Originally posted by Jeff S. Bartlett, via consumerreports.org, March 20, 2019
Winter is tough on tires: Road conditions can be brutal, and temperature swings can often mean your tires have become badly deflated. As spring emerges, potholes often blossom and create their own risks to your tires. That makes this a great time to spend a few minutes checking your tires and making pressure corrections as needed.
“Being proactive with tire maintenance can improve safety and save money in the long run,” says Gene Petersen, Consumer Reports’ tire program manager. “Just a little time spent inspecting can make a big difference.”
If You Have All-Season Tires
Check the air pressure level on your tires and adjust it as needed to the amount specified on the tire information placard found on the driver’s doorjamb. Improper inflation pressure can affect tire longevity and fuel efficiency.
Don’t forget to check the pressure on your car’s spare tire, too.
Inspect your tires for signs of damage, such as cuts, cracks, and sidewall blisters that could result from striking potholes. Some tire manufacturers and retailers provide road-hazard warranties that can save you money if you have to replace a tire.
If there’s irregular treadwear, that can indicate a problem with how well a tire is balanced on its wheel. Coming out of winter, that treadwear can signal that the tires are out of alignment or that the car’s suspension has been damaged. You might experience symptoms of this while you’re driving, such as a shimmy in the steering wheel or the car pulling to either side. Have such issues evaluated by your mechanic, Petersen says.
This is also a good time to check on how worn your tires have become.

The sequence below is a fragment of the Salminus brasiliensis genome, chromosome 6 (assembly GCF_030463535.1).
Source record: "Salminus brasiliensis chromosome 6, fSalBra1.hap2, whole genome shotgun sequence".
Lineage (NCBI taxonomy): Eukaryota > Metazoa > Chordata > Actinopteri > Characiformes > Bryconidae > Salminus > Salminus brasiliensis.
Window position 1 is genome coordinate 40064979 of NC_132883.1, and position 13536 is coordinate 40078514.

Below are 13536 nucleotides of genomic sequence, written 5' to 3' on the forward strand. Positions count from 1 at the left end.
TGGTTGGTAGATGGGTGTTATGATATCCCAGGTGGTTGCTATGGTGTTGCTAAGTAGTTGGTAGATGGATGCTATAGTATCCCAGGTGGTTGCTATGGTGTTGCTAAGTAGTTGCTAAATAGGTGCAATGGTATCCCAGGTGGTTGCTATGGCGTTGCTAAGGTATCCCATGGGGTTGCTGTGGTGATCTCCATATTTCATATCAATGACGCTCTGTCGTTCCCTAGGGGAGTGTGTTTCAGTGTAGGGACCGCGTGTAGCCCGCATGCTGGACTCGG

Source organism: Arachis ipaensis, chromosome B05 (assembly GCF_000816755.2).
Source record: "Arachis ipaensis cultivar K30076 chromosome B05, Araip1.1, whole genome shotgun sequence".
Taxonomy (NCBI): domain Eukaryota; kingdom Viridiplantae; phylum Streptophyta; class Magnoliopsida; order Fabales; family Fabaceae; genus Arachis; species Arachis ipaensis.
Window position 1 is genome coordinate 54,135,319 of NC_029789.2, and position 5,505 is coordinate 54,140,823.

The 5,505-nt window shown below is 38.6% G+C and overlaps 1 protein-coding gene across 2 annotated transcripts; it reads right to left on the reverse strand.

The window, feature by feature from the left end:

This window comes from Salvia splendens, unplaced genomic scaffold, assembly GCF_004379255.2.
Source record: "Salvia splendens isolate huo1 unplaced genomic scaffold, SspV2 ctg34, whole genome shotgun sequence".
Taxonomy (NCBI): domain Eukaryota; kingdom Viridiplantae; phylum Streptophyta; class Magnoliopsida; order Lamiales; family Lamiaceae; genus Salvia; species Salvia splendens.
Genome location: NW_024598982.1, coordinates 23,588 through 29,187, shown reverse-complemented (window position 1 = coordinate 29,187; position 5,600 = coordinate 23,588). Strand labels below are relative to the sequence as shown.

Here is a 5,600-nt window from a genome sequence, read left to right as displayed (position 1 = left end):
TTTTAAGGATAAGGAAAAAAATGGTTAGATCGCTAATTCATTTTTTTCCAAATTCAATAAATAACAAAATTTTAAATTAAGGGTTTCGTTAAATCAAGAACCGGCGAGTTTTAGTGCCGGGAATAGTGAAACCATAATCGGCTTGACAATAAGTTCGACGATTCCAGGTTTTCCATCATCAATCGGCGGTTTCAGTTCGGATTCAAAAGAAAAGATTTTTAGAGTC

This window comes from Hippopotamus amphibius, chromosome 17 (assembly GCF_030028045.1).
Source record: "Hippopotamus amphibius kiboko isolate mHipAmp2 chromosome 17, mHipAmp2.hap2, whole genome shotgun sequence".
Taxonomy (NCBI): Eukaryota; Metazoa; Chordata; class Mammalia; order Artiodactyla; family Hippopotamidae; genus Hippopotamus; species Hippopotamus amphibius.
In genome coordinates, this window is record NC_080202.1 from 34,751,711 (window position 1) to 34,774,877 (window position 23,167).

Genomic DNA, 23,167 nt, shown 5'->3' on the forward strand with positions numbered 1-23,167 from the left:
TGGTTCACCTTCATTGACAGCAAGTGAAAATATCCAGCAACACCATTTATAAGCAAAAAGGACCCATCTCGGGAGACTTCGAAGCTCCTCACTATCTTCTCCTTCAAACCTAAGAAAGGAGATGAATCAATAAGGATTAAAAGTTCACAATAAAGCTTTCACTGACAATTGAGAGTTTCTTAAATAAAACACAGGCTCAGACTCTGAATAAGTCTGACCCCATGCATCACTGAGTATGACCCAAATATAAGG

Check the tread depth by placing a quarter upside down in a tire groove. The distance from the coin’s rim to George Washington’s hairline is about 4⁄32 of an inch. If you see all of Washington’s head in any one groove where a treadwear indicator appears, you might want to start shopping for new tires while you have some seasonal grip left. They should definitely be replaced by the time they reach 2⁄32 of an inch. Worn tires tend to stop longer on wet pavement and hydroplane on water more frequently—a concern when spring showers may be in the forecast. (Learn more about how tire wear affects performance.)
It may also be time to rotate your tires. This typically needs to happen every 5,000 to 8,000 miles. Consult your owner’s manual for guidance on the rotation pattern (front-to-rear, side-to-side) and frequency. Some retailers may provide free rotations to customers. This service not only saves money but also is good encouragement to remain on schedule. Regular rotations keep the tires wearing evenly and can help maximize their longevity.
See Consumer Reports’ complete all-season tire ratings.
If You Have Winter/Snow Tires
As the risk of snow and ice melts away, it’s time to replace your winter/snow tires with all-season tires. Don’t delay: The tread on winter/snow tires wears quickly, and you’ll want to preserve them for future use. On top of that, all-season tires provide better grip on dry and wet roads.
Inspect the tires for potential damage: Check the bead area—the inner lip of the tire that seals against the wheel—if the tires have already been dismounted from the wheel. Sometimes the bead can be damaged in the removal process, creating rips or tears in the rubber.
Like with the all-season tires, check the tread depth with a quarter, placing George Washington’s head down into each major groove. If the top of Washington’s head is visible, there is only about 4⁄32 of an inch or less of tread and the tire might not have enough useful life for another season.
Finally, clean the tires with soap and water to remove salt and/or road de-icer. Store in a cool, dry place—out of the sun.
See Consumer Reports’ complete winter/snow tire ratings.
Jeff S. Bartlett via consumerreports.org, March 20, 2019